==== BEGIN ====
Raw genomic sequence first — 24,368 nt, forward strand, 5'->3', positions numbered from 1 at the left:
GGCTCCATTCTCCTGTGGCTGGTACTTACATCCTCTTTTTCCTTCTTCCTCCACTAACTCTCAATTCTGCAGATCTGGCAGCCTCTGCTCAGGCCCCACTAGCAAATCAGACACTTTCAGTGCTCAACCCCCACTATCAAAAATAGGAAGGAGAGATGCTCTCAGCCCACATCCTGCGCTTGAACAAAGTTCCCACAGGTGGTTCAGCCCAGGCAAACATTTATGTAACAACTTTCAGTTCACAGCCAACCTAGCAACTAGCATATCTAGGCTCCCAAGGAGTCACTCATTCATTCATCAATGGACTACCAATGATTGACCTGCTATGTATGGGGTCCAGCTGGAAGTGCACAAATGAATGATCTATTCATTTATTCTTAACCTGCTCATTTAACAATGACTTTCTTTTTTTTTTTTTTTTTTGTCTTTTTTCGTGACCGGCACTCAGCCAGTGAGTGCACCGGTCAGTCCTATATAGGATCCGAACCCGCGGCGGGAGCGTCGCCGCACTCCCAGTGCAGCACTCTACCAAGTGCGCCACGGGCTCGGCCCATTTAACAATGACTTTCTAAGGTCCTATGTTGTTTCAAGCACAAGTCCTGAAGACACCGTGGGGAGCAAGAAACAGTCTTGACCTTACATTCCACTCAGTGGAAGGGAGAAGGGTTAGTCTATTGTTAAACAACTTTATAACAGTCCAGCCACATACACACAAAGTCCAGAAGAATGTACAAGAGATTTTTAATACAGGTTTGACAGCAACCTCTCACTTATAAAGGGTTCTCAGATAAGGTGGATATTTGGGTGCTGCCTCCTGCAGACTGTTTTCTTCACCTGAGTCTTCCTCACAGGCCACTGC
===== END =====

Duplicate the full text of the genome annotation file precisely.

Raw genomic sequence first — 24,368 nt, forward strand, 5'->3', positions numbered from 1 at the left:
GGCTCCATTCTCCTGTGGCTGGTACTTACATCCTCTTTTTCCTTCTTCCTCCACTAACTCTCAATTCTGCAGATCTGGCAGCCTCTGCTCAGGCCCCACTAGCAAATCAGACACTTTCAGTGCTCAACCCCCACTATCAAAAATAGGAAGGAGAGATGCTCTCAGCCCACATCCTGCGCTTGAACAAAGTTCCCACAGGTGGTTCAGCCCAGGCAAACATTTATGTAACAACTTTCAGTTCACAGCCAACCTAGCAACTAGCATATCTAGGCTCCCAAGGAGTCACTCATTCATTCATCAATGGACTACCAATGATTGACCTGCTATGTATGGGGTCCAGCTGGAAGTGCACAAATGAATGATCTATTCATTTATTCTTAACCTGCTCATTTAACAATGACTTTCTTTTTTTTTTTTTTTTTTGTCTTTTTTCGTGACCGGCACTCAGCCAGTGAGTGCACCGGTCAGTCCTATATAGGATCCGAACCCGCGGCGGGAGCGTCGCCGCACTCCCAGTGCAGCACTCTACCAAGTGCGCCACGGGCTCGGCCCATTTAACAATGACTTTCTAAGGTCCTATGTTGTTTCAAGCACAAGTCCTGAAGACACCGTGGGGAGCAAGAAACAGTCTTGACCTTACATTCCACTCAGTGGAAGGGAGAAGGGTTAGTCTATTGTTAAACAACTTTATAACAGTCCAGCCACATACACACAAAGTCCAGAAGAATGTACAAGAGATTTTTAATACAGGTTTGACAGCAACCTCTCACTTATAAAGGGTTCTCAGATAAGGTGGATATTTGGGTGCTGCCTCCTGCAGACTGTTTTCTTCACCTGAGTCTTCCTCACAGGCCACTGC